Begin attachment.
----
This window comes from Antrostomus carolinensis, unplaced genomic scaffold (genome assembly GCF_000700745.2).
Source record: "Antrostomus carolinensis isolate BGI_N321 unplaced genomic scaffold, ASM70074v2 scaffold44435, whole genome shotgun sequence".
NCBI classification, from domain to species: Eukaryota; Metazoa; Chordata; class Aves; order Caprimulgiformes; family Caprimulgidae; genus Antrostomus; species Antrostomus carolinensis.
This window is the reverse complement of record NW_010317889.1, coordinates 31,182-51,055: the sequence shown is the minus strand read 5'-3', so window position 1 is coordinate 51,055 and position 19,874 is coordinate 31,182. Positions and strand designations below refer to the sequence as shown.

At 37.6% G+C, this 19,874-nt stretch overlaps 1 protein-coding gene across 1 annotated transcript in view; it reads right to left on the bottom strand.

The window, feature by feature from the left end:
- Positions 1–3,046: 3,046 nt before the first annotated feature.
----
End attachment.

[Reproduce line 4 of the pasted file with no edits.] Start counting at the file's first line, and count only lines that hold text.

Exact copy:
This window is the reverse complement of record NW_010317889.1, coordinates 31,182-51,055: the sequence shown is the minus strand read 5'-3', so window position 1 is coordinate 51,055 and position 19,874 is coordinate 31,182. Positions and strand designations below refer to the sequence as shown.